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Oct 5, 2010 07:31 PM

ISO Laksa Paste-Available Locally

Looking for suggestions for tasty Laksa paste available locally-which is why this post is here not on the main board.

Please don't tell me to 'try such and such a store'-I know the stores but haven't the patience or budget to try each and every brand on the shelves


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    1. re: fmed

      Can you tell me which store carries the Prima Taste brand? Thanks.

      Prima Taste Restaurant
      570 Robson St, Vancouver, BC V6B2B7, CA

        1. re: fmed

          not all T & T carry the same products.
          last i checked i didnt see them there. last prima taste i purchased iirc was at choices on west 4th. it was around 9-12 bucks each. = not great value.
          i havent seen the prima taste product in my recent trips.

          to date i've seen half a dozen packaging for curry laksa. most are just the 'paste'. they are priced betwenn 2.49-4.99. most of them are in richmond. i was at the grocery store besides happy date in richmond and saw a reasonable selection of ethnic asian products. including a rojak mix.

          many stalls make their laksa broth with a herb/spice sachet(similar to a bouquet garni) pouch. that they flavor with chillies etc. . then add the coconut milk. some versions will add evaporated milk.

          1. re: betterthanbourdain

            I found that Prima Taste had the best "all-in-one" paste. I have seen it at T&T or Osaka in Richmond. I'll have a look again to make sure.

            Usually I would buy any old paste and augment it with fresh herbs (laksa, mint, lime leaf, etc), galangal, and lemongrass. Season to taste with fish sauce and/or toasted belachan if you have it.

            I augment fresh ingredients with any paste that I buy.

            1. re: fmed

              great idea. i do like the flavors you can add to the laksa paste. more akin to Bo's laksa. which is more sino thai laksa(laksa siam). i dont believe there is a one defacto great laksa broth. but instead enjoy the distinctiveness of each laksa on its own merit. therefore i dont like clouding the flavours by adding more to create a smargasboard of spice and herbs. the best laksa broth are often simpler. where the balance comes with the interplay of the ratio of ingredients. as oppose to the addition of more flavoring agents. like the candlenut has very subtle flavors but i think adds amazing depth to the broth and would be lost with the addition of more pronounced flavors. the more ingredients the more experiment and experience you would need to strike a good balance. although i love complex flavors, there are so many kinds of laksa and there is always one that can best reflect my current craving.

              noticed that wiki has updated it's laksa content. it is a little more thorough and up to date, imho. mentioning katong laksa, thai laksa, laksam(pronounced lakseh in Kelantan) and indonesian laksa. Lakseh certainly is the most interesting noodle of the bunch. Eating it off a banana leaf with some fresh herbs(ulam) and with your hands. Fmed i think you would enjoy eating ulam given your penchant for fresh viet herbs like rau ram and banana flowers.

              i still have a problem with the description of the noodle being used at vermicelli esp thin bee hoon as common. In actual fact the noodle i think they are describing is more like lai fun noodles. And perhaps the de facto noodle used in curry laksa, curry mee etc is an egg noodle thicker than chowmein noodle but thinner than shanghai noodles. It is eggy in flavor. the laifun type is the ones used in assam laksa.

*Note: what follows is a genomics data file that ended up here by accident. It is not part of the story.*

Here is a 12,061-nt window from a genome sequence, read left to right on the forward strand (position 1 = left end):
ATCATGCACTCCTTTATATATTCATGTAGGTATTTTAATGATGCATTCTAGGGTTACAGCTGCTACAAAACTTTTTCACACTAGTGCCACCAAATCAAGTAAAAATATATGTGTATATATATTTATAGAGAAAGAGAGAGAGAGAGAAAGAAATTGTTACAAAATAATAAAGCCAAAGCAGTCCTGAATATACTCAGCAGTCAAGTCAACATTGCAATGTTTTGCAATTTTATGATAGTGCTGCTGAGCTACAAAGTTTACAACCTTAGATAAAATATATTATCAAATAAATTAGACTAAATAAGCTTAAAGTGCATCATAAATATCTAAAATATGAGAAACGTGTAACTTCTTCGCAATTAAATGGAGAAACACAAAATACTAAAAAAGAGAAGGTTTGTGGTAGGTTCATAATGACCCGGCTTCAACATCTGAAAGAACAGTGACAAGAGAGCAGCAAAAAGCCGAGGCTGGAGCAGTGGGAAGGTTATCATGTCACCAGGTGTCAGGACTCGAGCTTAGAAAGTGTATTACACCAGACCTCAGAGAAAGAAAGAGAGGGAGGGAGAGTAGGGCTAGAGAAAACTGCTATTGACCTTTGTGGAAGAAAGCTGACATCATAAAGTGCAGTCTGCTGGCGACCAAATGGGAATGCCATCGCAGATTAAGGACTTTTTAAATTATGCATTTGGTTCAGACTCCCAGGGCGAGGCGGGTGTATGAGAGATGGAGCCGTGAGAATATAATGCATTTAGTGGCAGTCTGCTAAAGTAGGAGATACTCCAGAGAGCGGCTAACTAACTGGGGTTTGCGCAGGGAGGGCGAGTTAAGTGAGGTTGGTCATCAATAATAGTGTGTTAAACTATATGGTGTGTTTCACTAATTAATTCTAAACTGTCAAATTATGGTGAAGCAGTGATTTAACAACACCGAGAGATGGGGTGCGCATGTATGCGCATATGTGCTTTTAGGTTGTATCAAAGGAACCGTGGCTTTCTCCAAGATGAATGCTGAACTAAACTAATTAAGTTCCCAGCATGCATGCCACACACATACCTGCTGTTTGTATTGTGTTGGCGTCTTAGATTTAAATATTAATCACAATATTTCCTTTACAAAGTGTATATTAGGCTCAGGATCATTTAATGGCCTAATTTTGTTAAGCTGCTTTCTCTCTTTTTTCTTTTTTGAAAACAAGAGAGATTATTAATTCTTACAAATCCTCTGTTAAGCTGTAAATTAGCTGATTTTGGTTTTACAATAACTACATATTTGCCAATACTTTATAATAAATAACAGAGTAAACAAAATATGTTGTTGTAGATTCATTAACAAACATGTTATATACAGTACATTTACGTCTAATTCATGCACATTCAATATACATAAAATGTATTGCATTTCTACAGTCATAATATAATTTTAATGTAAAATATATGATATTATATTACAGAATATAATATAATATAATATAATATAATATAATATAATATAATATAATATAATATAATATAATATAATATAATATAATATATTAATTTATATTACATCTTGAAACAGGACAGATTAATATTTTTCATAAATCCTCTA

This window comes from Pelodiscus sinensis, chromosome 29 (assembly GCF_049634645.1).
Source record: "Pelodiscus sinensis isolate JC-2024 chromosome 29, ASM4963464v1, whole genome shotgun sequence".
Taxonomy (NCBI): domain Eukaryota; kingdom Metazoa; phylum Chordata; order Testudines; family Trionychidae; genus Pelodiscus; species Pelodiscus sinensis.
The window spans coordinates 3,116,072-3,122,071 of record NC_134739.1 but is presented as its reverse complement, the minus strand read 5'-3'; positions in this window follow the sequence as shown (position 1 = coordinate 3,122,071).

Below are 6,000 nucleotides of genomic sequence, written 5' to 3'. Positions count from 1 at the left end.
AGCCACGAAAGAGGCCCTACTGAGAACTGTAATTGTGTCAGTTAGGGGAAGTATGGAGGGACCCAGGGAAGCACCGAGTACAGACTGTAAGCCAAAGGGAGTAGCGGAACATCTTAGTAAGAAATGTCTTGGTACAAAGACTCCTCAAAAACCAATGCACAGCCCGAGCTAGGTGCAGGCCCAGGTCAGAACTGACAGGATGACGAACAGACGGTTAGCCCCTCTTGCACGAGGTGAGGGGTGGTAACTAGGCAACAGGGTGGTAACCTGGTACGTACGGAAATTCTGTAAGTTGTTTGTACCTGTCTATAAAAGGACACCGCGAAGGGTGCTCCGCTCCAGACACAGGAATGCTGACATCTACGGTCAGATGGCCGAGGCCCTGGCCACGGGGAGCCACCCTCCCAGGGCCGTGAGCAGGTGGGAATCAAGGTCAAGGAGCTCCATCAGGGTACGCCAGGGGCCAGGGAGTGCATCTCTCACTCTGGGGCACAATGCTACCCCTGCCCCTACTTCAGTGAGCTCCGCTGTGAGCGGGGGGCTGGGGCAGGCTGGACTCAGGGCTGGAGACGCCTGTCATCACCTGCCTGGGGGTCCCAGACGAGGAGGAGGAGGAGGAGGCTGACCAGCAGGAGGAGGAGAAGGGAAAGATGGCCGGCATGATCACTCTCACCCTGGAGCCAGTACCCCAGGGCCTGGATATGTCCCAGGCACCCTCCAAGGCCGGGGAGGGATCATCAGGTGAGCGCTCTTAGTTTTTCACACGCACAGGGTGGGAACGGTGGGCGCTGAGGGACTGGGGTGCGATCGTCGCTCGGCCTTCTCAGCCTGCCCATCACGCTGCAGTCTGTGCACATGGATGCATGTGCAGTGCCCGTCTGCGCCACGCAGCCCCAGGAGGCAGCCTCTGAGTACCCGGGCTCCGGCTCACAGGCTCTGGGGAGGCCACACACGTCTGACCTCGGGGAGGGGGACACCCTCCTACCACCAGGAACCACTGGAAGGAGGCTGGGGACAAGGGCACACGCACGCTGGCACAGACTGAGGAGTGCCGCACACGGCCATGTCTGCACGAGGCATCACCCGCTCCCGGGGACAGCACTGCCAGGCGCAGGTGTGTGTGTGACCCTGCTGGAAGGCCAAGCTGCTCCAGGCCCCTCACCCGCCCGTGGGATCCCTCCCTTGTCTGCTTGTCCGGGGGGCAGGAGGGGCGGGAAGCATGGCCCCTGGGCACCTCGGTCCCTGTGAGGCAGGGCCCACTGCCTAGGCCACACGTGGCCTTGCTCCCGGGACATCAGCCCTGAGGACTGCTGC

the sambal(belacan based) and kalamansi juice would be the kicker that would make any curry laksa better, no doubt. darn it if i cant find time to some laksa for dinner. :-P

              1. re: betterthanbourdain

                Had a peak @ the Wikipedia Laksa page-people have been busy!

                All kinds of great detailed info.

                FWIW-gimme a decent Mee over any other kind of noodle.

        2. re: miss.foodie

          prima taste has a few products. i remember the local distributor had a booth at the food show about 4 years ago. they had cambodian, thai, burmese, malaysian bottled and packaged products.
          prima tasts has ba kut teh, curry laksa, chilli crab, rendang, curry chicken, char kway teow, prawn mee, hainamese chicken rice etc etc. from my trip to the stores. NONE of them will carry all the prima taste products. maybe 3-6 of the prima taste items, depending on what they think will sell.
          only the curry laksa(with a small pouch of dried shredded curry leaves) and hanainamese chicken rice i found to be worthwhile.

          1. re: betterthanbourdain

            Ran across an intriguing line of Laksa and other pastes (no flashy packaging just made in Singapore) @ Sieu Thi Wong Xin Market 747 Gore St., 604-688-8235

            Haven't tried them yet but they did have the Kecap Manis I was after (it's run out all over town apparently) and an excellent selection of different herbs.

            Well worth a stop if you're in the 'hood.

            1. re: Sam Salmon

              Sam - if you are ever out in Surrey, check out Hen Long. (It really is worth the trip).

              1. re: fmed

                They're also starting to stock a lot of this stuff at Chong Lee on Victoria Drive between 47th and 48th Ave.

                1. re: flowbee

                  Finally tried the Tungsan paste as featured in Fmed's photo last night-outstanding product and very reasonably priced.

                  Picked it up from the friendly folks @ Sieu Thi Wong Xin Market 747 Gore St. I think I spotted it @ Chua A Asia Market
                  265 East Hastings Street as well.

                  Chua A Asia Market
                  265E Hastings St E, Vancouver, BC V6A1P2, CA